Sectoral funds tend to perform differently across market phases and the winners keep rotating. It is not easy for a common investor to take a call on the future prospects of a sector and time the entry into a sectoral scheme and exit at the opportune time. Some funds, particularly those that are cyclical in nature like infrastructure or power, are not buy-and-hold type of investments. Also, do not assume that sectors with stronger fundamentals, such as FMCG and pharma, will always see a secular bull run. You should invest in such funds only till the time the sector's fundamentals are on a strong footing. Greed is not good. Conversely, do not hesitate to pull out of your investment at a loss, if it does not work out as you had hoped. Needless to say, you need to monitor your investment on a regular basis. 

The bottomline

The concentrated portfolios of sector funds can produce tremendous gains or losses, depending on whether the chosen sector is in or out of flavor. No particular sector can perform in all market cycles. Thus placing all your eggs in the same basket would never be a wise decision. A portfolio must be diversified across different sectors to ensure capital protection, reduce volatility and generate better returns in the long term. Before investing you need to analyze your portfolio and mark all sectors to which you already have a considerable exposure. A particular sector/stock can be added when you are sure about the performance of the sector /stock but your portfolio lacks the same. Now, investing in a particular sector/stock can also be done in two ways - direct stock picking and sectoral mutual funds. Direct stock picking requires an in-depth analysis and still would be a too risky bet. Against these, an advantage through sectoral mutual funds would be diversification across stocks in that particular sector with considerably lower amount of investment. This increases the overall width in the portfolio even with limited amount of funds. Buying individual stocks in a sector would neither be possible nor feasible but mutual funds allow buying units with small amounts and in turn the investor gets exposure to the diversified stock list of those particular sectors. Thus, sector funds should be kept as an add-on to your existing portfolio. Moreover, allocation to any particular sector should not go overweight in comparison to other sectors.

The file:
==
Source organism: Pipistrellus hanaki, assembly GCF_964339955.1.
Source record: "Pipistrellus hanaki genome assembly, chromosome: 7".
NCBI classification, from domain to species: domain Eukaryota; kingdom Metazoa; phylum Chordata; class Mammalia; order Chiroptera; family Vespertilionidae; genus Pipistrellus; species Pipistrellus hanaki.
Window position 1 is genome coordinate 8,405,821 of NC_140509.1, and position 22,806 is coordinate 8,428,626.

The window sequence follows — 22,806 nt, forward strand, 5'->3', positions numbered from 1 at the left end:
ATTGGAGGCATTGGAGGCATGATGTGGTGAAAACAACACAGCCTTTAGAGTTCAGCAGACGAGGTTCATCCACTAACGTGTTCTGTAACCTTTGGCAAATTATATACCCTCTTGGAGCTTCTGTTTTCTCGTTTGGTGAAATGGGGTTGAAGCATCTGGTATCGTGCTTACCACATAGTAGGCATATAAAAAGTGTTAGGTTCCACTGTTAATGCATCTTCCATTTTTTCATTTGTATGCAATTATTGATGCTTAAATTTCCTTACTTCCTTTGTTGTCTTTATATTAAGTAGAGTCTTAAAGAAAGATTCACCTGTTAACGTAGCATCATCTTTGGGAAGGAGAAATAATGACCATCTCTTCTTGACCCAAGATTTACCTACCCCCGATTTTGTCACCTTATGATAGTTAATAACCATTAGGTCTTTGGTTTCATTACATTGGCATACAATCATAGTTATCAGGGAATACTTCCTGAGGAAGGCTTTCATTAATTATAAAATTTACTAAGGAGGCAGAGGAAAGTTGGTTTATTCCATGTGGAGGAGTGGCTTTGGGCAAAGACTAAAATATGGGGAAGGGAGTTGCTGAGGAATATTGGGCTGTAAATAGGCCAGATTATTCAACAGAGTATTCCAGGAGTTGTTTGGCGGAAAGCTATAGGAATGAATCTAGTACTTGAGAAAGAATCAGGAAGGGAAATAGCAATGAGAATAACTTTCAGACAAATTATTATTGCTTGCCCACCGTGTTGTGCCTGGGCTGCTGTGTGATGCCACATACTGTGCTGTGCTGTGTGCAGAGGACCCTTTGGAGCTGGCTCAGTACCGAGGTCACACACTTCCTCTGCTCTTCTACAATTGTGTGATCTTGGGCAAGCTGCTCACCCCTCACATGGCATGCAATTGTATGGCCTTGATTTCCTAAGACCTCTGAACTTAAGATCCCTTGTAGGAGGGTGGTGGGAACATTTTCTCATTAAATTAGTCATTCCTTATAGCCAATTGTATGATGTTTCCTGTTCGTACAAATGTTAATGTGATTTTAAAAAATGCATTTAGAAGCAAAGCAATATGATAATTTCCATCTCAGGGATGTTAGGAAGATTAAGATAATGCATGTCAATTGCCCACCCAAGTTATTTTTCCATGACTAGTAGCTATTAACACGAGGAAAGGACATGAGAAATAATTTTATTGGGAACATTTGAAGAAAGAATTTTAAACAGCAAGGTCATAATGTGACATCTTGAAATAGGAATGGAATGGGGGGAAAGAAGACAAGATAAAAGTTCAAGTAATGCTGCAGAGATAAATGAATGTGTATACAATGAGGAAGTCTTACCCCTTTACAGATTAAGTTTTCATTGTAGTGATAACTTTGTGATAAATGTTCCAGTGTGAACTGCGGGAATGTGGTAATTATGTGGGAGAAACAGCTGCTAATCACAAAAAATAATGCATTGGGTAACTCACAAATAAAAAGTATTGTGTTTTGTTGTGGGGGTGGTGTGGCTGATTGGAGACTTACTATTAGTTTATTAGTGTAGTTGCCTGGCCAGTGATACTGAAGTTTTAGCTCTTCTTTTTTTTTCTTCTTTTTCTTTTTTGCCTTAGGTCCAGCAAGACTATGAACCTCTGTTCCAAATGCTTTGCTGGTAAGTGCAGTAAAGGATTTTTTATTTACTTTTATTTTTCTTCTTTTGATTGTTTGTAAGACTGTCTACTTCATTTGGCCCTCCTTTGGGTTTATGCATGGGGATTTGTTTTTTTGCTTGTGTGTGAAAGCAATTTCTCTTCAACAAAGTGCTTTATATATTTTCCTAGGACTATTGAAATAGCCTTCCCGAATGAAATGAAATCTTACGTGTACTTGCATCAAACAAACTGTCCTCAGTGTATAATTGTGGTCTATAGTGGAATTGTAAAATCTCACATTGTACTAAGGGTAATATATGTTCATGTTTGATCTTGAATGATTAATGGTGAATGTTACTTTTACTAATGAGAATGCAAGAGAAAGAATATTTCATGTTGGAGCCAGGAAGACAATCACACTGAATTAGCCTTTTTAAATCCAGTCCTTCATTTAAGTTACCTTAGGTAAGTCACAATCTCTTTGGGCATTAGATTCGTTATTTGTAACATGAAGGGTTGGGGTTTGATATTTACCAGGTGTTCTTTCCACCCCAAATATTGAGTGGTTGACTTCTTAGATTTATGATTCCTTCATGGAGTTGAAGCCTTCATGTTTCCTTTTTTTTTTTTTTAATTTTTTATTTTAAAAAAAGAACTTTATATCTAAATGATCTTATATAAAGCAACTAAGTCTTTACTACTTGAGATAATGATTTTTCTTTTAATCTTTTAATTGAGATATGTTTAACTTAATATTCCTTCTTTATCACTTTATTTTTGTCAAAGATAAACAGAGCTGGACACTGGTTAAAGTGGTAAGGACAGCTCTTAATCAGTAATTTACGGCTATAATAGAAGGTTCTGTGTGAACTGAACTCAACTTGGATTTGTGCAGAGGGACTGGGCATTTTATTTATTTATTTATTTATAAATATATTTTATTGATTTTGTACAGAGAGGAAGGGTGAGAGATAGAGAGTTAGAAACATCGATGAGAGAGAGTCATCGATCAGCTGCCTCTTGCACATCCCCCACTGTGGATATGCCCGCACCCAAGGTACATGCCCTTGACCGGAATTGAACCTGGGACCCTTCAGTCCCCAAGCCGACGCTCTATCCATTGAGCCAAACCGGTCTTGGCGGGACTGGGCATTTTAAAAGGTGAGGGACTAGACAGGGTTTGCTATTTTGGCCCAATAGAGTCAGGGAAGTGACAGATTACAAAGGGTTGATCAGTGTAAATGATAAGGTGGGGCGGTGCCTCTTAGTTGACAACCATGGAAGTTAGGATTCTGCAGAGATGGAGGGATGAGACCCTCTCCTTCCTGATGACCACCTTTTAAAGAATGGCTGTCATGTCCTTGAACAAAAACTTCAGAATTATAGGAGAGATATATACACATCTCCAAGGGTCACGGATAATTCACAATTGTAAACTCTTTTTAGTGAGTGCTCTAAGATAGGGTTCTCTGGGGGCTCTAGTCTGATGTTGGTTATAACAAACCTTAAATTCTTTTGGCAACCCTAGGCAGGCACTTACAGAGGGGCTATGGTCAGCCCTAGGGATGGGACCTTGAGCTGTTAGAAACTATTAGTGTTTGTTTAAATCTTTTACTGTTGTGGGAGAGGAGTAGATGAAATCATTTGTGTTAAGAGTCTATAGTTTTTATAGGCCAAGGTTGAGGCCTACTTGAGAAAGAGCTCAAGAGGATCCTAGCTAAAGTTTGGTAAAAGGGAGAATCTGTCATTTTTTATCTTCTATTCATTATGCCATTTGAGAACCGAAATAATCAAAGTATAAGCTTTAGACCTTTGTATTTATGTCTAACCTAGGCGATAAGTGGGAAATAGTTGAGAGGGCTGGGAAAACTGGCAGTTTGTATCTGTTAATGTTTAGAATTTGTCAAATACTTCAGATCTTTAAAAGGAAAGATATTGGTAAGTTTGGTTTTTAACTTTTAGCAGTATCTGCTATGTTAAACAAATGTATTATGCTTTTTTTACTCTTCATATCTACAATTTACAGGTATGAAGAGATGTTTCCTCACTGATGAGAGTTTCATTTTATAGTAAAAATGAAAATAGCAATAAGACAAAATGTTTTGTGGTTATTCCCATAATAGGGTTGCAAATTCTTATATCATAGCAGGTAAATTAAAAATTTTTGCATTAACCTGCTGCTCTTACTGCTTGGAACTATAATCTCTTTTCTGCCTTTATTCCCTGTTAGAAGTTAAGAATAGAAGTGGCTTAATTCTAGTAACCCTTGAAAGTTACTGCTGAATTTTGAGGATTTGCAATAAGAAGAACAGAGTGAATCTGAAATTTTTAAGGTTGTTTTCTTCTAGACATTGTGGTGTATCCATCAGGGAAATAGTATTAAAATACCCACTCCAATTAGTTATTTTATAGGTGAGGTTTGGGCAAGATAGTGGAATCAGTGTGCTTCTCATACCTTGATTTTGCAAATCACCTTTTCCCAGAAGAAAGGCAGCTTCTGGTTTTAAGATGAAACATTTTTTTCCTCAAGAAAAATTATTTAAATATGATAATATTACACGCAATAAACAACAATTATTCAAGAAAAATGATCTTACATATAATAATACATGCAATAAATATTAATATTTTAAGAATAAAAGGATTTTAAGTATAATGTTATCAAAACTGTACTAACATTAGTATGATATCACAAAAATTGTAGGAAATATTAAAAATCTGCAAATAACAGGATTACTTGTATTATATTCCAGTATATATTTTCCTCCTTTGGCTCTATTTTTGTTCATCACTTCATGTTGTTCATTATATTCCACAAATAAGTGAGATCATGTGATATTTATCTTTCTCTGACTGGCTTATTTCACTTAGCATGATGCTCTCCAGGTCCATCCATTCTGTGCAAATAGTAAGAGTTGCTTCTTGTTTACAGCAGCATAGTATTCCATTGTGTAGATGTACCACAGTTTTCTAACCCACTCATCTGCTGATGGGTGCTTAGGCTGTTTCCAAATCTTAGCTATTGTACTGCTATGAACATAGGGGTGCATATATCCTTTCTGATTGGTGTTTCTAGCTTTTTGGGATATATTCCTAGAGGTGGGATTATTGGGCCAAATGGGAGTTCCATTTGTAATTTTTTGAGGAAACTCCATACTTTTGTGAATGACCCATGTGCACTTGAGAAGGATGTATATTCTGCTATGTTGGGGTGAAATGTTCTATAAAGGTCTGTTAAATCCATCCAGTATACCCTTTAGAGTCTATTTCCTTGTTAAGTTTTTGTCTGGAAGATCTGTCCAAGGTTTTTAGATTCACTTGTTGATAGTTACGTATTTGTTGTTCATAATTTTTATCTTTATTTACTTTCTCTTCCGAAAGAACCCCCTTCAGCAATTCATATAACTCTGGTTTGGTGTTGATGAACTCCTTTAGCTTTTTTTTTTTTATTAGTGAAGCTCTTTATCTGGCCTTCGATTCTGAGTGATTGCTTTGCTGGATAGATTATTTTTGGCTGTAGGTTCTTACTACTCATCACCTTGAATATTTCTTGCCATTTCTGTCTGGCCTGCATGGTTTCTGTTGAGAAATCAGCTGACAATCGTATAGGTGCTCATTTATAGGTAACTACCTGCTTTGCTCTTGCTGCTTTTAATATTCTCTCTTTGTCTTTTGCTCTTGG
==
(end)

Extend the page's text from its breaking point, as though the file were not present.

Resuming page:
Sector funds expose your portfolio to concentrated risk, in fact, it can incur you a huge loss, if you do not keep yourself abreast of business cycles. On the other hand, if you are well-versed with the sector fundamentals and have the capability to assess the volatility that is bound with such funds, you can make a good profit. However, always be very careful when investing in sector funds and invest only a limited portion of capital!

Monday, September 25, 2017

September 2017